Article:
What would you risk for a better life?
This is a question that Central Americans have grappled with for decades. Most have two options. You can head north in search of a better life in the US or seek economic opportunity in the only industries that are thriving in the region – organized crime and drug trafficking.
US politics are largely responsible for this malfunction. For over a century, the US government has supported neo-colonial dictatorships in Central America, whose rampant corruption has destroyed the local economy. For example, last year the US sent more than $ 162 million to Honduras, whose dubiously-elected President of the US Attorney's Office for the southern borough of New York has been linked to drug trafficking.
The good news is that better US policies – policies that involve our Central American neighbors more directly – can help resolve these crises.
Consider the dramatic increase in the number of adults and children, particularly from Guatemala, Honduras and El Salvador, seeking asylum on our southwest border. People from these three countries accounted for more than seven out of ten arrests on the U.S.-Mexico border in fiscal 2019.
Drugs, a gun, a wire cutter, and a scale. Nick Quested
Some Americans view these migrants as a threat to national security. But as we've learned over the past two years when we crossed Central America to shoot our new documentary, Blood on the Wall, nothing could be further from the truth.
The people we met didn't leave the only homes they'd ever voluntarily known. They fled to avoid rape, injury, or death by violent gangs in hopes of finding better economic opportunities and security in the US.
This certainly applied to Ludy, a 17-year-old young woman from Honduras who was making the way north with her boyfriend. This also applied to Sara, who traveled on foot from Guatemala to the USA with her grandchildren and daughter Charol.
Much of the violence they are fleeing comes from international drug trafficking. Mexico is the leading source of heroin and methamphetamine in the American market. It is also the main distributor of cocaine – much of which is made in South and Central America – and the main foreign source of marijuana.
In some regions drug cartels and street gangs have replaced the government. Their frequent clashes, as well as widespread corruption in the government, have destroyed any semblance of justice in much of Latin America.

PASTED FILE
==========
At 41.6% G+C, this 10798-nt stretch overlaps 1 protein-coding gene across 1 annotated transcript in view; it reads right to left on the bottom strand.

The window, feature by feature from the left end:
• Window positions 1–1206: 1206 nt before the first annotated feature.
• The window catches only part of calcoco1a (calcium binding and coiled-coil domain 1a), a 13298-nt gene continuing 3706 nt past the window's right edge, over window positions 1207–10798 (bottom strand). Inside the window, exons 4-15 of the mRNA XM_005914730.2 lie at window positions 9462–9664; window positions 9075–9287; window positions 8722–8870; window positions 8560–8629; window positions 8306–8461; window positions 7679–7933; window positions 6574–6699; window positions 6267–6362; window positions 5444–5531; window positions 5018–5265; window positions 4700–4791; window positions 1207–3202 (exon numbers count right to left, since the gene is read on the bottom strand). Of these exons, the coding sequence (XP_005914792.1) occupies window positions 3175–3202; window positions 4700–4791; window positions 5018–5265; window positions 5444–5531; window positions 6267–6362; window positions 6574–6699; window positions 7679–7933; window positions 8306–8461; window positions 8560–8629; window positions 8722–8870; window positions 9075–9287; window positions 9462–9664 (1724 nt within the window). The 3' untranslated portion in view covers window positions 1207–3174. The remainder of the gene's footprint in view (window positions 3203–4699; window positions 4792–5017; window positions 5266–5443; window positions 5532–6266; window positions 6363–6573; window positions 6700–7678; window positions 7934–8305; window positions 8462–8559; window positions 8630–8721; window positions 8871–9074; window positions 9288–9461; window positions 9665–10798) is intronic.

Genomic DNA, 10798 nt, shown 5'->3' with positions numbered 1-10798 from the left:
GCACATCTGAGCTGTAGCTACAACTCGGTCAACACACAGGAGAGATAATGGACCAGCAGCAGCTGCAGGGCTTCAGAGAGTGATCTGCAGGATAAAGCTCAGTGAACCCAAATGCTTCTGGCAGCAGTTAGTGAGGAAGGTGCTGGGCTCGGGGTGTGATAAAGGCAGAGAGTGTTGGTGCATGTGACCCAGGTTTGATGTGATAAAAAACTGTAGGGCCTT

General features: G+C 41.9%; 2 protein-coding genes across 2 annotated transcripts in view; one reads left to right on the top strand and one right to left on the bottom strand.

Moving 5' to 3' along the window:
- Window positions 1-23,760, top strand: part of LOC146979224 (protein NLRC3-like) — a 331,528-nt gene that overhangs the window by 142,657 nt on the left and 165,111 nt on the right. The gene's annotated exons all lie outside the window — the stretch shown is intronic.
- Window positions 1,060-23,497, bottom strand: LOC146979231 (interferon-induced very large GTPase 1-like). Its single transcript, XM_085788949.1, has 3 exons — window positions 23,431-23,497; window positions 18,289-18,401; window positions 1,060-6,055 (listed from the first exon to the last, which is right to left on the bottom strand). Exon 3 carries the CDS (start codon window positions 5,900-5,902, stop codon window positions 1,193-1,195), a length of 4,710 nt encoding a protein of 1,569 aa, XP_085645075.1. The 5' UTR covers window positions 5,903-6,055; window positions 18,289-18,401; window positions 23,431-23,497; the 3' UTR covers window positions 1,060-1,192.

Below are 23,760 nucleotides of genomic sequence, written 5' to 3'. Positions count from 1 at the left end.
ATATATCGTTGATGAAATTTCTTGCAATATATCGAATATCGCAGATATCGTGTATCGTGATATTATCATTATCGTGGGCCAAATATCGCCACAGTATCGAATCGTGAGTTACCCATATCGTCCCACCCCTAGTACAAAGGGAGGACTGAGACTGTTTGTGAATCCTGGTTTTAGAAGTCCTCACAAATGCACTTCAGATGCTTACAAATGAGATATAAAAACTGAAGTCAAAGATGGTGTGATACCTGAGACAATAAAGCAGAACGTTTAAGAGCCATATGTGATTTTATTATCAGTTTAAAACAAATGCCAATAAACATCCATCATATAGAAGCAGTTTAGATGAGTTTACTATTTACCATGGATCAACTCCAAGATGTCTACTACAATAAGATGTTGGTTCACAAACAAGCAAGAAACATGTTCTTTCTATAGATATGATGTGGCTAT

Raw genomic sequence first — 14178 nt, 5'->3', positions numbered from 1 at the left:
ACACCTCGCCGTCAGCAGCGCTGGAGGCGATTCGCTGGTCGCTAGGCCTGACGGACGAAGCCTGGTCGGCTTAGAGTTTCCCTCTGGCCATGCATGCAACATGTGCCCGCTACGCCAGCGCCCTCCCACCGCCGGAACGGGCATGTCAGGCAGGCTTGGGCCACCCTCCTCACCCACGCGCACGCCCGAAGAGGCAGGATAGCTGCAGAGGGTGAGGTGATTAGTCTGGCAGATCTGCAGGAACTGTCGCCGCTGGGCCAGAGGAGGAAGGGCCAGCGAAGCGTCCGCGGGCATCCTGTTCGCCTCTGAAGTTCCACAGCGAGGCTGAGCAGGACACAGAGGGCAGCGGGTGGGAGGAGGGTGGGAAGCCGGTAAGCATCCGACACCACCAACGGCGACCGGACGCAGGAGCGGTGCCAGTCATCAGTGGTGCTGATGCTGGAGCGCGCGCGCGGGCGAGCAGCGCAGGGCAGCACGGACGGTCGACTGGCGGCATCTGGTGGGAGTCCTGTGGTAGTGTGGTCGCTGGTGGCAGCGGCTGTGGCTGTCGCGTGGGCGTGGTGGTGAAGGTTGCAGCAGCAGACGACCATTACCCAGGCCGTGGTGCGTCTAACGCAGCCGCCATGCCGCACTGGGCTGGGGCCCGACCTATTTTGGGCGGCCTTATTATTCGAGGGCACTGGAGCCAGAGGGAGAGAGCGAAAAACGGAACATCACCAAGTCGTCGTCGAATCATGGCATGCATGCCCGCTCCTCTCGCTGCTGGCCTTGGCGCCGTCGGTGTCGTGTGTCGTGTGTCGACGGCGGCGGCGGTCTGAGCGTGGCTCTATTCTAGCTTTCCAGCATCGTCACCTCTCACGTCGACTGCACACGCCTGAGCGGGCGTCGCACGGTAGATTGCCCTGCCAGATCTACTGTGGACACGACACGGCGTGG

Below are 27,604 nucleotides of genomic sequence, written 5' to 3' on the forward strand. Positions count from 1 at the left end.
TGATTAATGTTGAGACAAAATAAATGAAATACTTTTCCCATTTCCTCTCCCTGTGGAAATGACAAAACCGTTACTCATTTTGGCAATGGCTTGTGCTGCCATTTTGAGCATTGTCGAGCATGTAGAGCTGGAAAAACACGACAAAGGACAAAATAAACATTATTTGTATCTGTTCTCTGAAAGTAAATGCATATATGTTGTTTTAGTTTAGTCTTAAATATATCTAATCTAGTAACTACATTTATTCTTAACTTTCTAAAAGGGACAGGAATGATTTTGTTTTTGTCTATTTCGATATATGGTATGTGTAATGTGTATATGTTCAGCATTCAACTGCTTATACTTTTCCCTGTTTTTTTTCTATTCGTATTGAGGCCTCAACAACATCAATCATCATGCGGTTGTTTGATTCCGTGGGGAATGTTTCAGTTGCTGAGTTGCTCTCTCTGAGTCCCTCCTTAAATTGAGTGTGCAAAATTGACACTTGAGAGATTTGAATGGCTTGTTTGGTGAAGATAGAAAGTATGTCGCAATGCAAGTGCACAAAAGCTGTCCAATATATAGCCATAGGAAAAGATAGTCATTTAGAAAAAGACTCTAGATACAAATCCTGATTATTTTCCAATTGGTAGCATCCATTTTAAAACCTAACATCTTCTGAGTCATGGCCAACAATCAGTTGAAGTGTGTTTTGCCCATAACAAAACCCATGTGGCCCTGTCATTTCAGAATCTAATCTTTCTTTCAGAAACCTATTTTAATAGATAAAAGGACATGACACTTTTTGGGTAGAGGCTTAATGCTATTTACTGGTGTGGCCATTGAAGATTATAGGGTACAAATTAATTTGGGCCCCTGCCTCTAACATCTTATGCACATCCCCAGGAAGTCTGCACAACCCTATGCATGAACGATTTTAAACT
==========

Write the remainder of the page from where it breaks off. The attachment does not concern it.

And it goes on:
We spent days with drug dealers and armed men like Rafa, a killer from the Sinaloa cartel. He and his colleagues are not sociopaths. They are people who were born under impossible circumstances. Drug trafficking is one of the only realistic avenues to support their families and put food on the table.
A member of the Sinaloa cartel cleans weapons. Nick Quested
American politics has failed people on both sides of the border. Stricter enforcement of borders, such as the Trump administration's zero-tolerance policy towards undocumented immigrants, has only exacerbated the suffering of refugees from Central America.
And the decades-long war on drugs did little to contain the insatiable American demand for illegal substances. Almost 71,000 Americans died from overdoses last year. Nor has it diminished the cartels' power or ruthlessness. There were 34,500 murders in Mexico last year – the highest number ever recorded. The vast majority are drug related and remain unresolved.
Legalizing drugs or liberalizing US immigration policies would not adequately address the drug and migrant crisis. Legalization can create a demand bubble before tax, regulatory and healthcare can catch up. Relaxing immigration policies in the US could encourage people smugglers to step up their business in order to keep profits up as penalties – and per capita fees – decrease.
The only way to sustainably resolve these crises is to improve living conditions in Central America and Mexico so that people don't feel compelled to flee or join the drug trade. This requires nothing less than a Mexican and Central American Marshall Plan, much like American efforts to rebuild Europe after World War II, and sincere efforts to eradicate corruption by kleptocratic politicians.
No child dreams of fleeing north in a caravan with a migrant background, of becoming a cartel racket or of collecting “rent” for a street gang. People only take these desperate measures when they have no other options.
American politics helped create this tragic situation. It is time we used the resources to end this.
Nick Quested (left) with a Sinaloa cartel worker. Nick Quested
Sebastian Junge is an Oscar-nominated director, bestselling author and journalist.
Nick Quested is an Emmy Award-winning filmmaker and DuPont Award winner.
Her documentary Blood on the Wall premieres on National Geographic on September 30th.
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